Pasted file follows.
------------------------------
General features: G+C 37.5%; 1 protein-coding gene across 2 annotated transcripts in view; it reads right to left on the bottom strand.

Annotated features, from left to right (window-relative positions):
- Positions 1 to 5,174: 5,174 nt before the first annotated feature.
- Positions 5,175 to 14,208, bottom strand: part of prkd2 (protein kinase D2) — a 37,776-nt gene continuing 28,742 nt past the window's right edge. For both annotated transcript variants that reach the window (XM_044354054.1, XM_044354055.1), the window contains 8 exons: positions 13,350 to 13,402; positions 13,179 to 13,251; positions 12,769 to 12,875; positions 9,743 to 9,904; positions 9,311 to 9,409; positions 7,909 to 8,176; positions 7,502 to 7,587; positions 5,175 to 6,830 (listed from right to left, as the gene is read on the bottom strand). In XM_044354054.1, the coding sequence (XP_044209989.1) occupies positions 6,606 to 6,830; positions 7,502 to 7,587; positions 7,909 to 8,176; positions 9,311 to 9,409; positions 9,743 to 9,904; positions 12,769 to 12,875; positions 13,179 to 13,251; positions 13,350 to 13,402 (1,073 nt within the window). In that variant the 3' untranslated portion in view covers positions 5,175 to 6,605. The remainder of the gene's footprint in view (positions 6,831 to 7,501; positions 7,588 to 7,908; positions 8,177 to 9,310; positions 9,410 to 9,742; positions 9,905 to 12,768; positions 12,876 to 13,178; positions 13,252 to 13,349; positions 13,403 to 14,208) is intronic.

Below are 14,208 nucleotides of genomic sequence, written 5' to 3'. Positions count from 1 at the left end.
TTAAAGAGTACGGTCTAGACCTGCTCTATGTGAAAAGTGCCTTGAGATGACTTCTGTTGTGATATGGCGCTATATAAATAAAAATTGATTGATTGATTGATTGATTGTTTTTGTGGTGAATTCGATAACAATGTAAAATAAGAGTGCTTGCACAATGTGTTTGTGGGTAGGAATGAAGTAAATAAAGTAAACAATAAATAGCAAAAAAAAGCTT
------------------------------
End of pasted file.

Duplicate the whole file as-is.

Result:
General features: G+C 37.5%; 1 protein-coding gene across 2 annotated transcripts in view; it reads right to left on the bottom strand.

Annotated features, from left to right (window-relative positions):
- Positions 1 to 5,174: 5,174 nt before the first annotated feature.
- Positions 5,175 to 14,208, bottom strand: part of prkd2 (protein kinase D2) — a 37,776-nt gene continuing 28,742 nt past the window's right edge. For both annotated transcript variants that reach the window (XM_044354054.1, XM_044354055.1), the window contains 8 exons: positions 13,350 to 13,402; positions 13,179 to 13,251; positions 12,769 to 12,875; positions 9,743 to 9,904; positions 9,311 to 9,409; positions 7,909 to 8,176; positions 7,502 to 7,587; positions 5,175 to 6,830 (listed from right to left, as the gene is read on the bottom strand). In XM_044354054.1, the coding sequence (XP_044209989.1) occupies positions 6,606 to 6,830; positions 7,502 to 7,587; positions 7,909 to 8,176; positions 9,311 to 9,409; positions 9,743 to 9,904; positions 12,769 to 12,875; positions 13,179 to 13,251; positions 13,350 to 13,402 (1,073 nt within the window). In that variant the 3' untranslated portion in view covers positions 5,175 to 6,605. The remainder of the gene's footprint in view (positions 6,831 to 7,501; positions 7,588 to 7,908; positions 8,177 to 9,310; positions 9,410 to 9,742; positions 9,905 to 12,768; positions 12,876 to 13,178; positions 13,252 to 13,349; positions 13,403 to 14,208) is intronic.

Below are 14,208 nucleotides of genomic sequence, written 5' to 3'. Positions count from 1 at the left end.
TTAAAGAGTACGGTCTAGACCTGCTCTATGTGAAAAGTGCCTTGAGATGACTTCTGTTGTGATATGGCGCTATATAAATAAAAATTGATTGATTGATTGATTGATTGTTTTTGTGGTGAATTCGATAACAATGTAAAATAAGAGTGCTTGCACAATGTGTTTGTGGGTAGGAATGAAGTAAATAAAGTAAACAATAAATAGCAAAAAAAAGCTT